I was twenty-three when I joined the Peace Corps and moved to Kajiado, a vast district of arid and semi-arid savanna in southern Kenya. A backwater since colonial days, Kajiado was notable for the people and wildlife surviving on its savanna, the replenishing lake of sodium carbonate at Magadi, and Kenya’s share of Mount Kilimanjaro (the summit was across the border in Tanzania). I came to Kajiado to teach about health, but helping people proved harder than I expected, and for six months I felt guilty, frustrated, and very lonely.
In the evenings I took long walks. I’d never lived in such an open place. Grassy ridges rose and fell like ocean swells. Clouds towered over brown hills. A steady wind blew from the east. I could see the horizon in every direction but rarely saw another person. Sometimes, when the air was particularly clear and I was in a certain mood, the long horizon touched a longer horizon, and I’d think, One day I’ll be even more alone than this. I visualized darkness dropping across the sky like a curtain on a stage. I thought that if I could imagine death—a condition lonelier than my own—I could appreciate what I had. And if I could appreciate, I could be happy.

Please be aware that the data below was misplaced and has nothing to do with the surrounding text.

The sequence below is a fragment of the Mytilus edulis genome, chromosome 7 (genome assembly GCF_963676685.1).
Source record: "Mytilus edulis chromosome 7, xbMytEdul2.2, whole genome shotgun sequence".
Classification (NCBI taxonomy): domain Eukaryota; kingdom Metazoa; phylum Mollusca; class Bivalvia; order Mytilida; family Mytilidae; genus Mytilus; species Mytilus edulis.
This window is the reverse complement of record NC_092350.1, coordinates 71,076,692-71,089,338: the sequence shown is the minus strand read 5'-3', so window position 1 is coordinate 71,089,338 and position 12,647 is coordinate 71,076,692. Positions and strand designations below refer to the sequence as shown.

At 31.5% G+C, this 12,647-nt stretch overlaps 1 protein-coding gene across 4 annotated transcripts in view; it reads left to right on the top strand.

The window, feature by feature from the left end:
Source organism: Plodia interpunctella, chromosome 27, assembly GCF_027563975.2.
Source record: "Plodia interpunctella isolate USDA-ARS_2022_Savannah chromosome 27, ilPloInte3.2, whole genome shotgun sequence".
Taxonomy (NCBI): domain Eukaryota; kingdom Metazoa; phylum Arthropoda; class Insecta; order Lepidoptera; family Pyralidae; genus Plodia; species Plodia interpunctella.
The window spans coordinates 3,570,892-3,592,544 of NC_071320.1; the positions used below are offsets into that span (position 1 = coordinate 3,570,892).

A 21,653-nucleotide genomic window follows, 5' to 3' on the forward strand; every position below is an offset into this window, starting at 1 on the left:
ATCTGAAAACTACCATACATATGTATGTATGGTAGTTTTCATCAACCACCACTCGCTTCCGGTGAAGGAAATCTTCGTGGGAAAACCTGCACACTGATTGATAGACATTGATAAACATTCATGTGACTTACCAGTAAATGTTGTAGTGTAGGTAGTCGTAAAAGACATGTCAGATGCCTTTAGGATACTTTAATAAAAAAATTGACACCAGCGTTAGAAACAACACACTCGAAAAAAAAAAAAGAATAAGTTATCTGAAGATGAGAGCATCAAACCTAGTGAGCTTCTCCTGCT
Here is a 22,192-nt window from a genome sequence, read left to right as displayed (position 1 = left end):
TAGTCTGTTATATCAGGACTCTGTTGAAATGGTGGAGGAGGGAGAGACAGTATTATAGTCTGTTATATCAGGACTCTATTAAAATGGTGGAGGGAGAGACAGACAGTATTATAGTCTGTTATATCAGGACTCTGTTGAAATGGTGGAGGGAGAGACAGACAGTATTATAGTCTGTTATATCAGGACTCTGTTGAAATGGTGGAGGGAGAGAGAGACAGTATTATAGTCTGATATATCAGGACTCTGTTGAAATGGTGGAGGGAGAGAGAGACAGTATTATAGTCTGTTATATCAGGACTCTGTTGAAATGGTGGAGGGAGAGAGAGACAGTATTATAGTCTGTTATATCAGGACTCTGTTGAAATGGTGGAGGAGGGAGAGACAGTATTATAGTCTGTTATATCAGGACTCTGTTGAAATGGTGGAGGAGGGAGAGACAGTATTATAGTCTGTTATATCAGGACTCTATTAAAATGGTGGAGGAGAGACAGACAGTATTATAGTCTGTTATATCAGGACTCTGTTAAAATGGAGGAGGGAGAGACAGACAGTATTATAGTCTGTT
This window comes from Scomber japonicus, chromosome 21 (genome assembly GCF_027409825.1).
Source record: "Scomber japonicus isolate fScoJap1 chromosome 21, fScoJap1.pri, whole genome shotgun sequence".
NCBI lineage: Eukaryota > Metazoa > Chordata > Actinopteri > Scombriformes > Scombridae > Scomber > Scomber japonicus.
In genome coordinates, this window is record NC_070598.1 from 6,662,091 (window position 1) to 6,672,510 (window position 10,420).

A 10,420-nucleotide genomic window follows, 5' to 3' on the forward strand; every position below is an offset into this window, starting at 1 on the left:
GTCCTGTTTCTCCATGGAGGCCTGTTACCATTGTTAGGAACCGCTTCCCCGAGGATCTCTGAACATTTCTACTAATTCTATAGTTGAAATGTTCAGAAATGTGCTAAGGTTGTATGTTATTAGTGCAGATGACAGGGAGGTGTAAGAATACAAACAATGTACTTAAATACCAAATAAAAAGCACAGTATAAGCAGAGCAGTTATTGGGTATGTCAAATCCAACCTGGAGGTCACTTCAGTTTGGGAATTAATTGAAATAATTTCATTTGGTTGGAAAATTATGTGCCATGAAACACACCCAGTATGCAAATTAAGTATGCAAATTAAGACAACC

My only experience with imminent death had been inconclusive. I was fifteen and naked. I had a severe asthma attack in the shower. Until I stopped breathing, I’d never appreciated how the world penetrated me. Being unable to breathe was like looking out an airplane window. Everything in the world was far away, inaccessible, and vaguely exotic: the plastic shower curtain, the peach-colored tiles, the harsh light bouncing off the mirrors, even my fist as I pounded the door. Trying to shout, I made fish-like gasps. My cries seemed muffled, as if by a pane of glass, as did my father’s voice when he came in and screamed for my mother to call an ambulance. Even fear was sealed outside the airplane window. The only fear was in my father’s voice. I thought, So this is dying. Then I drew a breath. As soon as knew I’d live, I felt ashamed for my father to see my nakedness. But I felt even more ashamed to see his: the stunning vulnerability of his panic-stricken love.
My dad was an Episcopal priest at a church in Petersburg, Virginia, where we’d moved in 1990. It was a backwater by then, but it had once been a major tobacco port and railroad hub. In the Civil War, it had been the strategic gateway to the Confederate capital in Richmond. Over the course of a nine-month Union siege, both sides built entrenchments so complex, defended with weapons so deadly, historians consider Petersburg to be the birthplace of modern trench warfare. Eighty-five thousand soldiers died before Petersburg fell. The Civil War ended a week later.